It’s Zadigi Kahke (Easter Cookie) Time!

When I posted Hermine Kabbenjian’s request for Zadig Kahke in January, I included – with permission from authors Aline Kamakian and Barbara Drieskens – the recipe from their cookbook, ‘Armenian Cuisine’

Zadigi Kahke (Easter Cookies)

I hadn’t made the cookies at that point, but decided now (Holy Week) was the time to try. Before I did, however, I emailed Barbara because I had a few questions about two of the ingredients (it’s great that their email addresses are in the cookbook!). I’m so glad I wrote, because Barbara informed me that there was an error in the printed recipe – the cookbook said to use 2 and 2/3 cups flour, when in fact, it should be 6 cups of flour. With this correction, and my questions answered, I got busy in the kitchen.

Here is the corrected version of the Zadigi Kahke recipe. Below it you’ll find my notes and final evaluation.

Zadigi Kahke (from the cookbook “Armenian Cuisine”)

Yield: About 50 cookies

Cookie Ingredients:
6 cups flour, sifted
2 cups farina, sifted
1 cup butter, melted
½ cup sunflower oil
½ cup vegetable shortening, melted
1 ½ cups sugar
1 cup lukewarm milk
1 tsp. ground mahlab
1 ½ tsp. ground nutmeg
1 Tbsp. dry granular yeast (1 packet)
1 egg
1 tsp. ground cinnamon
1 ½ tsp. ground cloves
A dash of salt


1 egg
2 Tbsp. milk


1 Tbsp. raw sesame seeds
1 Tbsp. black cumin


1. Using a stand mixer, blend one fourth of the flour and farina with all of the other cookie ingredients. Mix until well-combined.

2. Gradually add the rest of the flour and farina. Knead the dough with your hands until it is smooth.

3. Divide the dough into several balls and place them in a large bowl. Cover the bowl with plastic wrap, then with a clean towel. Let dough rise for 2 hours.

4. Roll balls of dough into fine sausage-shapes that can be formed into twists, rings or braids.

5. Place shaped dough onto parchment-lined baking sheets. Brush with egg glaze made by mixing together one egg and 2 Tbsp. milk. Sprinkle tops with either sesame seeds or black cumin.

6. Bake in a preheated 350°F oven until cookies are golden, about 15 minutes or so.

Robyn’s Notes:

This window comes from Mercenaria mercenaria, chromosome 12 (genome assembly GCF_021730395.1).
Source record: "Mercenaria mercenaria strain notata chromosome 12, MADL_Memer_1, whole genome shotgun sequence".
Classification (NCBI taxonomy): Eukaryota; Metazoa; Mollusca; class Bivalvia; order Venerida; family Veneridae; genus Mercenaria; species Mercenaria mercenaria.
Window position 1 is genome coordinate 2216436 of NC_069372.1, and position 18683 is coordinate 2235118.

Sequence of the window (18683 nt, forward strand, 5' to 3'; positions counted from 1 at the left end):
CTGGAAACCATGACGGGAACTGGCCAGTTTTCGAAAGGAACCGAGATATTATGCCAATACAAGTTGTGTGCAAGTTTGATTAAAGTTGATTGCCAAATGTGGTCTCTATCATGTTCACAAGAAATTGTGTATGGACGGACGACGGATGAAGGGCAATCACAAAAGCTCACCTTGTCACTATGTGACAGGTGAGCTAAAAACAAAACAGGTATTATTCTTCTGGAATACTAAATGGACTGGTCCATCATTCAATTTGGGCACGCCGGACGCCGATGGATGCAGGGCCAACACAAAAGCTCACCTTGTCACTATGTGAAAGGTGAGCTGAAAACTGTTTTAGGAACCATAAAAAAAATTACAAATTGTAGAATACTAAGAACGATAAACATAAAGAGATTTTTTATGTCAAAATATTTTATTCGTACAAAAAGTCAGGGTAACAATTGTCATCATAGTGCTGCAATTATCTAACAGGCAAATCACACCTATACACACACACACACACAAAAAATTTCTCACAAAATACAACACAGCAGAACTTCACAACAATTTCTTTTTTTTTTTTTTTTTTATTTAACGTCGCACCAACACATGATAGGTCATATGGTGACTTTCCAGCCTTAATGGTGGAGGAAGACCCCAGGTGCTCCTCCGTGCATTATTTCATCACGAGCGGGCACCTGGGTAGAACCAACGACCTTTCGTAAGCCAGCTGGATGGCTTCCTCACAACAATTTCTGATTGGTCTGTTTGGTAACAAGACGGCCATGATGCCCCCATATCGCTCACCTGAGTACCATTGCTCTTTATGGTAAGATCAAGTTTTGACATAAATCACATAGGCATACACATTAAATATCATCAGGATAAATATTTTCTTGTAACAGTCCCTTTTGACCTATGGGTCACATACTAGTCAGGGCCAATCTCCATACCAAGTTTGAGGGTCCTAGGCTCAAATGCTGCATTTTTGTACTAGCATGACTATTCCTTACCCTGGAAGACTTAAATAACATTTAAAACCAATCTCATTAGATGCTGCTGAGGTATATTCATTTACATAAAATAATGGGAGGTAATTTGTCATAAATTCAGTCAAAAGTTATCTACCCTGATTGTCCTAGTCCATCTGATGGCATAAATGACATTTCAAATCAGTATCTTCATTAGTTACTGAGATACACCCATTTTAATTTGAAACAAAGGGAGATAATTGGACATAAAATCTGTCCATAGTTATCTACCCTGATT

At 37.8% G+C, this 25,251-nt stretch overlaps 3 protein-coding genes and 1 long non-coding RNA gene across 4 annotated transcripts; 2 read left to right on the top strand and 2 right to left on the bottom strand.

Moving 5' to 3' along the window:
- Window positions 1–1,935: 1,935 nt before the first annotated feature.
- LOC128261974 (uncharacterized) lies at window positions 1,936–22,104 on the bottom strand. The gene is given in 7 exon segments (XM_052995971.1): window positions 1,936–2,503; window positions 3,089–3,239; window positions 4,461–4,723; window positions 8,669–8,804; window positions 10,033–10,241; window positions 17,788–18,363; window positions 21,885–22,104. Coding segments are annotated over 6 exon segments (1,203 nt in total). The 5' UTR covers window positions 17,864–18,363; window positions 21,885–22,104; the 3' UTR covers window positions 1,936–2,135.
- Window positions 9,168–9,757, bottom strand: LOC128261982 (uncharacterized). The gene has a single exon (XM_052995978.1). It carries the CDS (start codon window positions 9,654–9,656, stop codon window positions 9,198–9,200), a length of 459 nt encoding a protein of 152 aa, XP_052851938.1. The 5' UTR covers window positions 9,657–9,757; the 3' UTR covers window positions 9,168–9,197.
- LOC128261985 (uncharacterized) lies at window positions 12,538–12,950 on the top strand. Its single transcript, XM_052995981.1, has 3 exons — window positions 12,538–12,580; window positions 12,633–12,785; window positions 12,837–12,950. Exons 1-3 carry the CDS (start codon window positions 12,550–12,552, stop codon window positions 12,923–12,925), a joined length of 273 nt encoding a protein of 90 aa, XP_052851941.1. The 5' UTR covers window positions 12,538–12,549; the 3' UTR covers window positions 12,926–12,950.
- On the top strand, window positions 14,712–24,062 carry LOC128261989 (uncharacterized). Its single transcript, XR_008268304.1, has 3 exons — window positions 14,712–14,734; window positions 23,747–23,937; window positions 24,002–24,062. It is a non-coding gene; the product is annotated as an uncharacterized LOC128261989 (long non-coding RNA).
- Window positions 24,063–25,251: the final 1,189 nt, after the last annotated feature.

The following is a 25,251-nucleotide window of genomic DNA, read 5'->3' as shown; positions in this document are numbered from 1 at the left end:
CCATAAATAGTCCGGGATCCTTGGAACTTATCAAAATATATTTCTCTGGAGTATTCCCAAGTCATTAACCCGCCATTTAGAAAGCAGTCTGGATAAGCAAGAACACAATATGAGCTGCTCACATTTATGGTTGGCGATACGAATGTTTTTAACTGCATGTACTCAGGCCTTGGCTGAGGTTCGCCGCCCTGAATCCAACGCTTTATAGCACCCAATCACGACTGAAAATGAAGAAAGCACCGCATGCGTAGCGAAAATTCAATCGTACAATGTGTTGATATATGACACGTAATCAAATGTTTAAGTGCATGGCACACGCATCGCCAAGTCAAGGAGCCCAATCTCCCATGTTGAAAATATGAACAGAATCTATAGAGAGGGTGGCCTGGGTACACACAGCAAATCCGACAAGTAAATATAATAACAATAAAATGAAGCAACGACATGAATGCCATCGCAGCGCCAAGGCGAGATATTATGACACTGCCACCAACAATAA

1. I almost followed the recipe exactly. Since I couldn’t find sunflower oil, I used safflower oil, a baking and cooking oil, instead. (Barbara felt it would work just fine, and it did.)

2. My dough did not rise at all. I’m not sure if that was because the yeast was stirred directly into the other ingredients rather than adding it to lukewarm liquid first.

3. The dough was greasy to the touch, so I had to knead a bit more flour into it.

4. After shaping some of the dough into ring shapes, I gave up. Instead, I took a ball of dough and pat it down on a lightly floured surface. Using a rolling pin, I rolled the dough into about a ¼ inch thick rectangular shape, then used a fluted roller to cut the dough into stick-shapes. I followed the baking direction from the recipe.

5. Since the original recipe did not mention how long to bake the cookies, I had to keep an eye on them. At 350°F, it took the cookies about 15 to 20 minutes to reach a nice, rich, golden color.

The Armenian Kitchen’s Evaluation: These are pretty darn good! I don’t know if my cookies turned out the way Aline’s do, but we like them – a lot! I also don’t know what the texture should be. The ring-shaped cookies came out softer; the stick-shaped ones, crispier, and I’m a fan of crispy.

If any of you decide to try this recipe, I’d love hear how yours turned out!

(Visited 30 times, 6 visits today)


  1. Anonymous April 6, 2012 at 12:03 am

    I tried the recipe from the armenian cuisine cookbook, the quantity of flour was wrong,the dough was too watery,so i added a good quantity of flour and little bit of farina,anyway i left it for few hours and it didnt rise,and the dough was breaking,impossible to shape it! So i added water and kneed it again,and i gave the shapes,it turned out very yummy…but if somebody can make little bit more clear the procedure of this recipe ! Thx
    By the way what a luck that i have,,, i was searching for a new recipe in the internet and i found this site,saying thatthere was a mistakein the armenian cuisine book !!!

  2. Anonymous April 6, 2012 at 5:51 am

    This recipe is 100% wrong. Don't waste your time.

  3. Anonymous April 6, 2012 at 5:53 am

    Whoever posted this recipe should be ashamed of themselves. This recipe is so wrong and awful, I'm embarrassed I fell for it. I think it's a sick joke?

  4. Anonymous April 6, 2012 at 11:09 am

    The dough is very dry, i added lots of water and impossible to make twists!! I don't understand what kind of recipe is this!

  5. Anonymous April 12, 2012 at 7:00 pm

    I am glad I read your comments that this recipe is bad. Greek Easter is this sunday and I was going to impress hubby that Armenian cookies are better than the Greek ones!

  6. Unknown March 18, 2016 at 2:23 pm

    Are eggs missing from this recipe?

  7. Robyn March 18, 2016 at 3:37 pm

    According to the cookbook authors, this recipe does not have eggs in the dough. But based on the difficulty in having the dough hold together, perhaps the addition of an egg or 2, wouldn't hurt!

  8. mzm. March 12, 2017 at 8:09 pm

    I have not tried this recipe yet but from the proportions and the comments it sounds like the farina is breaking the consistency of the dough… both making it dry and not trapping the CO2 from the yeast. Farina will absorb a lot of the water used in the recipe. Maybe it needs to be partly soaked first.

    1. Robyn Kalajian March 13, 2017 at 2:49 pm

      An interesting observation! If you do try this recipe and first soak the farina, I would appreciated hearing your evaluation. Thanks!


Leave A Comment

Your email address will not be published. Required fields are marked *